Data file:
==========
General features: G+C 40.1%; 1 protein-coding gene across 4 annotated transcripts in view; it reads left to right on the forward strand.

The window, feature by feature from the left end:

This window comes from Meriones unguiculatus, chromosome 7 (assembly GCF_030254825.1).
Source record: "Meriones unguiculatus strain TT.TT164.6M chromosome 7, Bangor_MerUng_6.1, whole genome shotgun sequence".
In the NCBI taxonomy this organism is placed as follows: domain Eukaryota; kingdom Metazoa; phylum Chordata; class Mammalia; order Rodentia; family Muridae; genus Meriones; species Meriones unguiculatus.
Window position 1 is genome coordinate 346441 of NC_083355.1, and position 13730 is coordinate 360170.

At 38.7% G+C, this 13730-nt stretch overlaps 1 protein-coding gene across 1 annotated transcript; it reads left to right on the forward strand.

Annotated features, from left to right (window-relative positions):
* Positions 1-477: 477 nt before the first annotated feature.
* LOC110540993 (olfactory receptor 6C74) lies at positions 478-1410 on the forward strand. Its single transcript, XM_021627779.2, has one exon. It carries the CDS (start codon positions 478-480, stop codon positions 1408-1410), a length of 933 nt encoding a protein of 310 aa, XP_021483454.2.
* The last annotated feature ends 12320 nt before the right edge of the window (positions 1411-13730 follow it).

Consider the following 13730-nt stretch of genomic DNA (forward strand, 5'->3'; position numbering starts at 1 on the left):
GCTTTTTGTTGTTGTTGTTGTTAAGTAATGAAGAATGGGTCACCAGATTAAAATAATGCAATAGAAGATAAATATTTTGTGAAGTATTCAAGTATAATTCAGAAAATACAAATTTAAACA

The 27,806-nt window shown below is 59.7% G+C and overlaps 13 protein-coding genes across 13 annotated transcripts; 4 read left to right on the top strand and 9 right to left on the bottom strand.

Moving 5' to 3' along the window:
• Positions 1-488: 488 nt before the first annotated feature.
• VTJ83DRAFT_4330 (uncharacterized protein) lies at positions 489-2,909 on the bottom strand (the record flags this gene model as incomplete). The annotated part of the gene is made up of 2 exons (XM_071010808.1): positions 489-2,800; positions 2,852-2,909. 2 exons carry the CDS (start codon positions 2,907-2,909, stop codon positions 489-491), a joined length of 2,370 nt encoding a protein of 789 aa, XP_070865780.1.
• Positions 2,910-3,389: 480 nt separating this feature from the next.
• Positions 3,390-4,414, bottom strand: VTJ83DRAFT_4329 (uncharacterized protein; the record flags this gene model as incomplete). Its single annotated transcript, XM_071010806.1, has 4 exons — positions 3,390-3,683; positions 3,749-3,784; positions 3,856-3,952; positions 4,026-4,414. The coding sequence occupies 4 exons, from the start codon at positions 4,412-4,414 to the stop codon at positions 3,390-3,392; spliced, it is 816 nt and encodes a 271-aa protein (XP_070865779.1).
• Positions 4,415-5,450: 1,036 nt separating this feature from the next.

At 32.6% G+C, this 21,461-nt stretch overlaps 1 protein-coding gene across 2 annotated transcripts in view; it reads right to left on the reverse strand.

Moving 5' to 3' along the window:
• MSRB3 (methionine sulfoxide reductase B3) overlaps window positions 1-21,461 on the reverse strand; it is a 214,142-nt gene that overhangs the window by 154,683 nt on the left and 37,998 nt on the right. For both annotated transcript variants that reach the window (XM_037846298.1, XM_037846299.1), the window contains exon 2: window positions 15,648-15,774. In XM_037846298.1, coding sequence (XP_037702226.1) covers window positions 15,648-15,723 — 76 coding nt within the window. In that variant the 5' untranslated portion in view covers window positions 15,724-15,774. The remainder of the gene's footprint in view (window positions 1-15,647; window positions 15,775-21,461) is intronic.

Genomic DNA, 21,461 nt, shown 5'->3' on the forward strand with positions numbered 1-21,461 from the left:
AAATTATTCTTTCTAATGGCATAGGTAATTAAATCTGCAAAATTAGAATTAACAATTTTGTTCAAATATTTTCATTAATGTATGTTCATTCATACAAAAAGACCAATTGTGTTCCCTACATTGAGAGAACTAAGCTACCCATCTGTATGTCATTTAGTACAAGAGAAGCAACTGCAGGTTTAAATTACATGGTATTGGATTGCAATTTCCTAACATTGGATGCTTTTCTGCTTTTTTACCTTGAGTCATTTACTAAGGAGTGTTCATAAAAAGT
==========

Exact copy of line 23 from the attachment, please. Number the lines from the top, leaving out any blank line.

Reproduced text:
• MSRB3 (methionine sulfoxide reductase B3) overlaps window positions 1-21,461 on the reverse strand; it is a 214,142-nt gene that overhangs the window by 154,683 nt on the left and 37,998 nt on the right. For both annotated transcript variants that reach the window (XM_037846298.1, XM_037846299.1), the window contains exon 2: window positions 15,648-15,774. In XM_037846298.1, coding sequence (XP_037702226.1) covers window positions 15,648-15,723 — 76 coding nt within the window. In that variant the 5' untranslated portion in view covers window positions 15,724-15,774. The remainder of the gene's footprint in view (window positions 1-15,647; window positions 15,775-21,461) is intronic.